ISBE Banner
State of Illinois - Governor Blagojevich 

  ECS  |  CeRTS  |  IWAS | Teachers  | Students  | Administrators   | Student Assessment  | IL Learning Standards  | Programs | FormsGlossary

News

FOR IMMEDIATE RELEASE
May 6, 2003

State Board of Education approves graduation and attendance rate targets for Adequate Yearly Progress under federal No Child Left Behind law

High schools would have to meet specific graduation rate targets adopted April 30 by the State Board of Education as one aspect of meeting Adequate Yearly Progress (AYP) requirements of the federal No Child Left Behind Act of 2001. In addition, elementary and middle schools would need to meet attendance rate requirements as one aspect of meeting Adequate Yearly Progress.

No Child Left Behind requires schools to have 95% test participation and meet achievement targets as well as one additional academic indicator in order to meet Adequate Yearly Progress criteria under the law. The State Board previously adopted graduation rate as the additional academic indicator for high schools and attendance rate for elementary and middle schools.

In 2003, high schools would initially need to have a 65% graduation rate. The required graduation rate for AYP would increase gradually to reach the ultimate target of 85% by 2014, under the schedule adopted by the State Board.

Elementary and middle schools would need an attendance rate of 88% in 2003, a target rate that would increase to 92% by 2014.

The State Board previously adopted achievement targets for determining AYP that move from 40% meeting or exceeding standards in reading and mathematics on the 2003 test to 100% meeting or exceeding standards by 2014. Achievement targets would apply, for reading and for mathematics, to the entire group of students within a school as well as eight demographic groups of students within the school. The same calculations will also apply to districts.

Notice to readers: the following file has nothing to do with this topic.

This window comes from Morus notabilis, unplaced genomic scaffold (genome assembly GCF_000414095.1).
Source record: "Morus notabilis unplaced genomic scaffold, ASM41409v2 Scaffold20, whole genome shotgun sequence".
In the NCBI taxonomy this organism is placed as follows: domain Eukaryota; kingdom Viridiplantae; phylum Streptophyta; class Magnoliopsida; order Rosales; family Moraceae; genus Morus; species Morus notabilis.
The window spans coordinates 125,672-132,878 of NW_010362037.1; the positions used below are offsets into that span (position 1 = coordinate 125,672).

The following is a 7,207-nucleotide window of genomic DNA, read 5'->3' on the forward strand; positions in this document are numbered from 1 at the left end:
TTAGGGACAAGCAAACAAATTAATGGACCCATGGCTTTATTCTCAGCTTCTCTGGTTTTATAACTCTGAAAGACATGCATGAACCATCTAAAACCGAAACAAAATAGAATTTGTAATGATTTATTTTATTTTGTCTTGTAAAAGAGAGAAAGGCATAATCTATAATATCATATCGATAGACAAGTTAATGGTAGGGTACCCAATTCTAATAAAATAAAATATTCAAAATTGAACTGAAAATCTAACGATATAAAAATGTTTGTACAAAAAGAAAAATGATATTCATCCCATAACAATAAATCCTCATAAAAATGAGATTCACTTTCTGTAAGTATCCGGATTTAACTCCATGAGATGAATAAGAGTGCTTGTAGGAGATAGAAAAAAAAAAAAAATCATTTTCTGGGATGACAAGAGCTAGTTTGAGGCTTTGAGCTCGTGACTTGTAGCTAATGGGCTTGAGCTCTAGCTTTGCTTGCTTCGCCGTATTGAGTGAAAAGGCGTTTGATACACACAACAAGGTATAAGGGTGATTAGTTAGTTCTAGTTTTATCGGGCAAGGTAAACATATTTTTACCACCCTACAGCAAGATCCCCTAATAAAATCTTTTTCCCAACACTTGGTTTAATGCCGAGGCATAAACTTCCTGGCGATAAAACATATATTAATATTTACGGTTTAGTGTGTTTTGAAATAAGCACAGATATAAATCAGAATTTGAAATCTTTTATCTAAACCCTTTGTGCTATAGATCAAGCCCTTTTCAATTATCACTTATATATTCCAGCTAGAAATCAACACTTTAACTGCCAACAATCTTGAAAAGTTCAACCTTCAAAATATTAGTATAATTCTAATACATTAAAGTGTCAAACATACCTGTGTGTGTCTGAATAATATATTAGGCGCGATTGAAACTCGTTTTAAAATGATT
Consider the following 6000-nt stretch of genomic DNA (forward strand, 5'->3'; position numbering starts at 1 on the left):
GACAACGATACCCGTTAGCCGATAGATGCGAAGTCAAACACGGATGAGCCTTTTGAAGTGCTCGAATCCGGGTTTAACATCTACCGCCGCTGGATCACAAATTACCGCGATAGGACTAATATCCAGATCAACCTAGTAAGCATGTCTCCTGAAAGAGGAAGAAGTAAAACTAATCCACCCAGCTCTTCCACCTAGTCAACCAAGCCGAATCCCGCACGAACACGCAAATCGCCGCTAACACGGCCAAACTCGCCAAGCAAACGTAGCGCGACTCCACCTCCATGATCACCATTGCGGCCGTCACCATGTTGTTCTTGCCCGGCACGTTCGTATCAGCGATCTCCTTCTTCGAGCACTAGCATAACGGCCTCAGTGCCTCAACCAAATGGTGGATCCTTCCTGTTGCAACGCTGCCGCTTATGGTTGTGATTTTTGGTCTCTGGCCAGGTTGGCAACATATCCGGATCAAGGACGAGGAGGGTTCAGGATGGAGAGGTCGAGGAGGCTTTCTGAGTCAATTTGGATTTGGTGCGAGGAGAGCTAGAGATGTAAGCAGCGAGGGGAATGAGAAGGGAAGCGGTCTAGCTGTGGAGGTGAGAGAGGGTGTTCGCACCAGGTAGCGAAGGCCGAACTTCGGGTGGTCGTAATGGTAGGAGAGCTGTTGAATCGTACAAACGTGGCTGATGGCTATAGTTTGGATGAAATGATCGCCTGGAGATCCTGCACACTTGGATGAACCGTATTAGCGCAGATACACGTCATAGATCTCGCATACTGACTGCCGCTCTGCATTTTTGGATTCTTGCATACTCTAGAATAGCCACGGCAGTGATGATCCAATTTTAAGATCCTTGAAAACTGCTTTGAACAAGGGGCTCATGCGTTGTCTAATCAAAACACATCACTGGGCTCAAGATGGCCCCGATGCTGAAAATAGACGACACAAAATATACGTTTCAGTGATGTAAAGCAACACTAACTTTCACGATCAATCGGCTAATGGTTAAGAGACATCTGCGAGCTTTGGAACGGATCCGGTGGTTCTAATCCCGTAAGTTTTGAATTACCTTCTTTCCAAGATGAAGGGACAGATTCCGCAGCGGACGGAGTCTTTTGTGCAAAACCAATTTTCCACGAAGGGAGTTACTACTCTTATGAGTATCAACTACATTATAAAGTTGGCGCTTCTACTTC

The targets adopted by the State Board were recommended by the Assessment and Accountability Task Force, which has been studying various assessment and accountability issues since being appointed by State Superintendent of Education Robert E. Schiller in September 2002.

Additional Time for State Tests

The Task Force raised concerns that many students could not complete Illinois Standards Achievement Tests within the allotted time, suggesting that students be allowed additional time to demonstrate fully their knowledge of the Illinois Learning Standards. The State Board responded to this concern by proposing to increase the time for each ISAT test by five minutes “if that would not exceed the maximum amount specified in state law for ISAT testing.”

Illinois State Board of Education
100 North First Street
Springfield, IL 62777